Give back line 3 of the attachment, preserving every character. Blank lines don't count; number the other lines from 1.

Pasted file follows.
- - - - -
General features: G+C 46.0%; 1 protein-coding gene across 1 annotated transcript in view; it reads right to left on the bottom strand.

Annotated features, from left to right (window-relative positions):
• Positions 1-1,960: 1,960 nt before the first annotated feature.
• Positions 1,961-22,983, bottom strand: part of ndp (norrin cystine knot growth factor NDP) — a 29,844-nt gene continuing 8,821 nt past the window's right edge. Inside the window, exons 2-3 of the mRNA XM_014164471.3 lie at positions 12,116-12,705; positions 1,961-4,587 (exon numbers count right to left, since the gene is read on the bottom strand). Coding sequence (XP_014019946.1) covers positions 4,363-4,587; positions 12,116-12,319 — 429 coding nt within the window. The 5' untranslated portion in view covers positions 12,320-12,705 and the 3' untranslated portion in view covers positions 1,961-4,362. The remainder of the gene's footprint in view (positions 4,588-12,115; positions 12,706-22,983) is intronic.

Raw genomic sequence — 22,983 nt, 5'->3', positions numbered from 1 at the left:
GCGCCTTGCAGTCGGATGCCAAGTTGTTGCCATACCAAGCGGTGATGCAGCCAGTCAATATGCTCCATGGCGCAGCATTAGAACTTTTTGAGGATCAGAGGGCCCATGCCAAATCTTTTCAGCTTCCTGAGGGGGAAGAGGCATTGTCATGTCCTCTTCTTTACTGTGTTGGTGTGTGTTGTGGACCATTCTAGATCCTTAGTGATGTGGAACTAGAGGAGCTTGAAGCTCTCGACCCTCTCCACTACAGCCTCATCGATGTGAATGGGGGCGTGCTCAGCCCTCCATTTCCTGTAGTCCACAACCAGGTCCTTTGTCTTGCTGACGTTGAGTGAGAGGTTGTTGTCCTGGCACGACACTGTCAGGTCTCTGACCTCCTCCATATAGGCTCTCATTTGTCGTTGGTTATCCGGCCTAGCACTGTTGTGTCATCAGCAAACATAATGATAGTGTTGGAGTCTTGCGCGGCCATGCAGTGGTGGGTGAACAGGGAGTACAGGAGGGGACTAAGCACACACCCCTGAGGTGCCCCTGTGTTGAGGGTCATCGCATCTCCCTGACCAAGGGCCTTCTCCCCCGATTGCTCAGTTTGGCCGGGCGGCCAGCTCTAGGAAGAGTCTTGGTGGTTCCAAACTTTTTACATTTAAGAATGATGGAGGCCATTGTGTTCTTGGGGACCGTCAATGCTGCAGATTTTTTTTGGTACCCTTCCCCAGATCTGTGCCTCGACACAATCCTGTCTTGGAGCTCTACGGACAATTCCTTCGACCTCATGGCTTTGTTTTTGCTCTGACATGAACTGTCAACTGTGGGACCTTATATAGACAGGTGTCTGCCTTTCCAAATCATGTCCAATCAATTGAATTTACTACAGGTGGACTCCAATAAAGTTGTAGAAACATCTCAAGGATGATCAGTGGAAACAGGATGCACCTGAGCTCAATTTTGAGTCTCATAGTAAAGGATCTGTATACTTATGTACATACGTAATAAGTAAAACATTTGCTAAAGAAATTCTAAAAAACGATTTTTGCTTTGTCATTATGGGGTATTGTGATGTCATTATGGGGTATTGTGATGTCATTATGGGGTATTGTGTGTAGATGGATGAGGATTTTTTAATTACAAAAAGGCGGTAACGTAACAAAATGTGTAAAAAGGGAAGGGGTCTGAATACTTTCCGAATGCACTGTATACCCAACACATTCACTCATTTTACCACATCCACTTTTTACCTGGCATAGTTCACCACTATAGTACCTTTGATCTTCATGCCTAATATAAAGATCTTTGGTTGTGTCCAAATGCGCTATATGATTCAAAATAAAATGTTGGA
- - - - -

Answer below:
• Positions 1-1,960: 1,960 nt before the first annotated feature.